E-commerce is growing exponentially every year and likewise, purchases from mobile phones are also growing at a swift pace. By now, 63 percent of mobile users access the Internet on their devices.
Around 77 percent of business executives also use mobile devices to research new products or services. Hence, it’s imperative for retailers to understand and strategize differently for this growing number of mobile customers.
Mobile Commerce vs. Desktop/Laptop Commerce: The Major Differences
Mobile shoppers convert at a lower percentage than desktop users. The reasons for this are the smaller screen size, location of the shopper and even the performance of the mobile device itself. The rate of conversions from smartphones varied from 63 percent to just 1.37 percent.
Industry matters. Mobile conversion is a mere 1.17 percent in the automotive industry, whereas the food industry climbs up to 2.51 percent, suggesting that people prefer to make small-budget purchases from their mobile phone.
Multiple devices is the norm. Users love switching between devices while checking out products. Most start their product research on their smartphones but end up completing the purchase on their desktop or laptop.
How Mobile and the Desktop Websites Should Differ for Optimal Results
Given the stark differences in the buying patterns on smartphones and desktops, how should businesses design their mobile and desktop sites for optimum results? Should content, features, and the functionality of mobile sites be scaled down, or is there a better approach?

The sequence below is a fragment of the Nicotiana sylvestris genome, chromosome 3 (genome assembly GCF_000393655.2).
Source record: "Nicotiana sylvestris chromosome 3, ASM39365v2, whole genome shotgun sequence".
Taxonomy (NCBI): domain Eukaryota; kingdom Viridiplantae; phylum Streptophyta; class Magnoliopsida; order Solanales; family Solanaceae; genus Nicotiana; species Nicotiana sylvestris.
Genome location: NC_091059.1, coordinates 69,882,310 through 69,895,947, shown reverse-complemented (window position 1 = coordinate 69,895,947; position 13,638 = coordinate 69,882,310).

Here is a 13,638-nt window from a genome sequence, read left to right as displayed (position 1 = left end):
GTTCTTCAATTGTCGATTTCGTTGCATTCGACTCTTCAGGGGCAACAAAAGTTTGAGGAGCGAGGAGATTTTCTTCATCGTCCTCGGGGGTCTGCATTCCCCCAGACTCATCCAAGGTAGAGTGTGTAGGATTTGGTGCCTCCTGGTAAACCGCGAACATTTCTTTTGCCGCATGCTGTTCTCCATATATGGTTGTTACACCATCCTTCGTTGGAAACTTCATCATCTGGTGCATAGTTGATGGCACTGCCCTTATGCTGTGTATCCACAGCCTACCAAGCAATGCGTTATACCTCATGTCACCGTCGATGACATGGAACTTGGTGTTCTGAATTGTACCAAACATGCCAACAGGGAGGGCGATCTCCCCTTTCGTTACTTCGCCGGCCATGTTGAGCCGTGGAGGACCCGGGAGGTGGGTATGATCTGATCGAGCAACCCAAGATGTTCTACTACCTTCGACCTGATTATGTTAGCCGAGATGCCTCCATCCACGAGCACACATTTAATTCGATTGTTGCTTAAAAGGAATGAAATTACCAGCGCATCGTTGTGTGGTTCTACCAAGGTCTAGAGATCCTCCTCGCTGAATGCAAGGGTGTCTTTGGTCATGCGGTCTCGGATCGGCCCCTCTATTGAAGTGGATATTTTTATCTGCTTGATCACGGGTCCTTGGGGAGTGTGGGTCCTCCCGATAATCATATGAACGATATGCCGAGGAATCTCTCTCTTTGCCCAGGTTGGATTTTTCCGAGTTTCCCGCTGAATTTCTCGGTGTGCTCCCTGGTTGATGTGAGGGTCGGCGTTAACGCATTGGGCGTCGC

Consistency in Content: Eighty-four percent of store visitors use their mobile devices before or during a shopping trip, so it is understandable that mobile devices are used for research purposes. Hence, scaling down on content on the mobile site is a strict no-no. The content should be consistent on both sites to avoid bad shopping experiences, shopping cart abandonment and misunderstanding about products.
Different Features: Depending on the retailer, the desktop and the mobile sites may have different features. Mobile phones have shorter screen sizes than desktops, so it is important to design the site so that that the screen looks neat and inviting, instead of being clogged with redundant elements. Too many features and functionalities on smartphones can also lead to stress, resulting in the user abandoning the purchase.
Bigger Images: Mobile screens are small, so it would be prudent to have bigger images – especially in the landscape mode of a mobile phone – so that users can see all the important details.
Location Detection: The mobile version of a website may also have a location detection feature via GPS, which can add personalized value to the mobile shopping experience for the user.
Since content is at the heart of any website, it should be fully accessible from any kind of device. For mobile sites, scale down features and functionality, but scale up the size and resolution of images. Finally, when applicable, take advantage of GPS location detection to improve the shopping experience of mobile users with personalized offers.
Global smartphone statistics have put marketers in a frenzy to devise strategies for this growing demographic. There is still a lot to unravel about the psychology of smartphone customers, but understanding how user behavior differs between devices is a great place to start.